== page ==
If you have x-rays from your previous dentist, you may request that office to forward your x-rays. However, if they are older than 6 months, new x-rays will be taken to ensure we have an accurate snapshot of your oral health.
Please watch this brief clip about x-rays from the American Dental Association!
What are x-rays?
Dental x-rays are a useful diagnostic tool to help our team of doctors at Parklane Dental to detect damage and disease not visible during a regular dental exam. While our doctors are exceptionally trained and experienced at spotting signs and symptoms of oral disease on the exterior of your teeth and the exterior of the gum, Dr. To and our team of dentists have not yet developed the super power to look inside your teeth!
Because of the limitation of a visual examination, x-rays can reveal cavities between teeth, cavities hidden by/under fillings, infections inside the bone, periodontal disease, abscesses or cysts, and tumor. Our staff strives to provide the best preventive treatment for your oral health, but that can only be achieved through x-rays for early detection of teeth damage and diseases.
Why do I need x-rays?
Without x-rays of your teeth, dentists can not accurately confirm the presence of cavities and other oral diseases, and determine the present status of your oral health. X-rays also functions as a baseline for doctors and dental professionals to identify changes that may occur later, such as until your next appointment when x-rays are taken again. For example, x-rays might be taken in 6 months after your previous appointment for fillings to check if new cavities have developed, especially underneath the filling.
Not only the teeth of children grow quickly, and also the adult sets of teeth in children are often not visible (but inside the gum below the baby teeth)! Therefore, the American Dental Association recommends x-ray exam at 6 months intervals for children. Furthermore, x-rays serve as part of a photographic gallery to show the progress of growing tooth for children.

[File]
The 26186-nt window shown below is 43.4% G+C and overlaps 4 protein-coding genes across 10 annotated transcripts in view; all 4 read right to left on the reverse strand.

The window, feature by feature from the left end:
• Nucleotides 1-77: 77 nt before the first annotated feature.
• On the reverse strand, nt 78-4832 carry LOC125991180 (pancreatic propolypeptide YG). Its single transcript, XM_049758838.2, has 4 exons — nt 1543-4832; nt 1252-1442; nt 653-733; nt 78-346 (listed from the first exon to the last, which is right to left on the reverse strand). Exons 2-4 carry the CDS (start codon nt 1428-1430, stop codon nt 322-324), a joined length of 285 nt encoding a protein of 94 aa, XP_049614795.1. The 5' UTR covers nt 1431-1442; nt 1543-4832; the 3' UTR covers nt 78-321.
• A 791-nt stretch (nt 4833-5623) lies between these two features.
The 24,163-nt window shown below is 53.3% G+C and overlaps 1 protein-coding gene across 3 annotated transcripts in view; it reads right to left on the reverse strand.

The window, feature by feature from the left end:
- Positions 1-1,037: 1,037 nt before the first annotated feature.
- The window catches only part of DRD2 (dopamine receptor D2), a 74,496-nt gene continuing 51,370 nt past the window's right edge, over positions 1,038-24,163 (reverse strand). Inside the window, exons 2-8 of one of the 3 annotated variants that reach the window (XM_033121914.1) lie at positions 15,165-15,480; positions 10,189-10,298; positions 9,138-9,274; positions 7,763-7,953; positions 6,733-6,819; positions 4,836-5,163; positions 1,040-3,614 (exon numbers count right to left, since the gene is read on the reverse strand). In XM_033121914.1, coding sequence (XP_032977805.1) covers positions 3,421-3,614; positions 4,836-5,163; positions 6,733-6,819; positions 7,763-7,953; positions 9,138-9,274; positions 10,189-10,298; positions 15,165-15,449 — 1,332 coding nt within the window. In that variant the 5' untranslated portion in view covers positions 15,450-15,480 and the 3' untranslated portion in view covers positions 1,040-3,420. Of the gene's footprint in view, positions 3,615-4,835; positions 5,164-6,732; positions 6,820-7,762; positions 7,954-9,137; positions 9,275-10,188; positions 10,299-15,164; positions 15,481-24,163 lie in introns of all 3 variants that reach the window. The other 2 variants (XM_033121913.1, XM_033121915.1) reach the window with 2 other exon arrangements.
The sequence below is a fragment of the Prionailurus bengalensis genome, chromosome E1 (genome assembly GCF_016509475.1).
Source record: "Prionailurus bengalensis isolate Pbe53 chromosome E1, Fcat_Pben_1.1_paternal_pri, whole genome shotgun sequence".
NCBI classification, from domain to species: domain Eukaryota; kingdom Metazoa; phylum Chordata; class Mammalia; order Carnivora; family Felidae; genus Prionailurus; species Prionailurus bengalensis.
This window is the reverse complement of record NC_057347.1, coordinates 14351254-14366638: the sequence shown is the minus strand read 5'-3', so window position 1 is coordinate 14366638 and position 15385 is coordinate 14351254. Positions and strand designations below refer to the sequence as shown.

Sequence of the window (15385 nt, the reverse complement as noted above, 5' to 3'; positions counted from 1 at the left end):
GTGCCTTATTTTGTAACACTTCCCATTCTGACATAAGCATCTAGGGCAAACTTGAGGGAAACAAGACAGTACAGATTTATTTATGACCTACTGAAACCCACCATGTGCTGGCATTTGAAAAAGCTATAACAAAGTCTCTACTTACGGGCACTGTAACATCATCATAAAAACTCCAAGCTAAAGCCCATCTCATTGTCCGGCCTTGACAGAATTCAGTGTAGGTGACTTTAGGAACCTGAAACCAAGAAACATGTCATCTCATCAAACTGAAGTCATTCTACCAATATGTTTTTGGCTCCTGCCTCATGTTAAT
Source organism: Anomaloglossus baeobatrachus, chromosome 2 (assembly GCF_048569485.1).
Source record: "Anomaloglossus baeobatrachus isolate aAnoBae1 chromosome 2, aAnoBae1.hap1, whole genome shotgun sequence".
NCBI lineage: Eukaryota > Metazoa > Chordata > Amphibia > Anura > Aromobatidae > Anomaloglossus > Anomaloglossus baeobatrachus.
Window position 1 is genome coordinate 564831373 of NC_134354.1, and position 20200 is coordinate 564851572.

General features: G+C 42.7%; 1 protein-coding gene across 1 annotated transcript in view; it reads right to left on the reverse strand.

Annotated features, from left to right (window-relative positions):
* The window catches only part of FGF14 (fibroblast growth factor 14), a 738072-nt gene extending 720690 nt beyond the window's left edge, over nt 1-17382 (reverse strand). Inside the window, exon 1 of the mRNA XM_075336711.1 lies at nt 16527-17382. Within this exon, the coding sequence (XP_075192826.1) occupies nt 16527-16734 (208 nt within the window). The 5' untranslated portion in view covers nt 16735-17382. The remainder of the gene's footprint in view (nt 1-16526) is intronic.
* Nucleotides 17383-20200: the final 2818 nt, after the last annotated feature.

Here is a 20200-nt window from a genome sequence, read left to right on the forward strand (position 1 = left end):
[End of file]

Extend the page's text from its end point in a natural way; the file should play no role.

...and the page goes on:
Are x-rays safe?
Dental x-ray exams are SAFE! They do require very low levels of radiation exposure, but dental x-ray tools and techniques are designed to limit that. For your medicalreference, intraoral x-ray at our office accounts for5 µSv (microsieverts) of radiation, while a mammography accounts 400 µSv and a GI tract radiography at 6,000 µSv. The exposure from dental x-ray is extremely small when compared to other radiographs in the medical field.
For comparison, exposure from a routine dental x-ray is LESS THAN one day of exposure tonatural background radiation (your cellphone, sunlight, soil and rocks, radon, and plants) at 7µSv, and less than exposure to one hour of an airplane flight (cosmic radiation from space as you are higher in altitude, where cosmic rays are not blocked by the atmosphere) at 8µSv. Proper shielding in our office makes exposure even lower.
We understand there are concerns for the safety of x-rays in pregnant patients. A leaded apron minimizes exposure to the abdomen. Reviewed by the American College of Obstetricians and Gynecologists, “Patients often need reassurance that prevention, diagnosis, and treatment of oral conditions, including dental x-rays (with shielding of the abdomen and thyroid) … are safe during pregnancy.”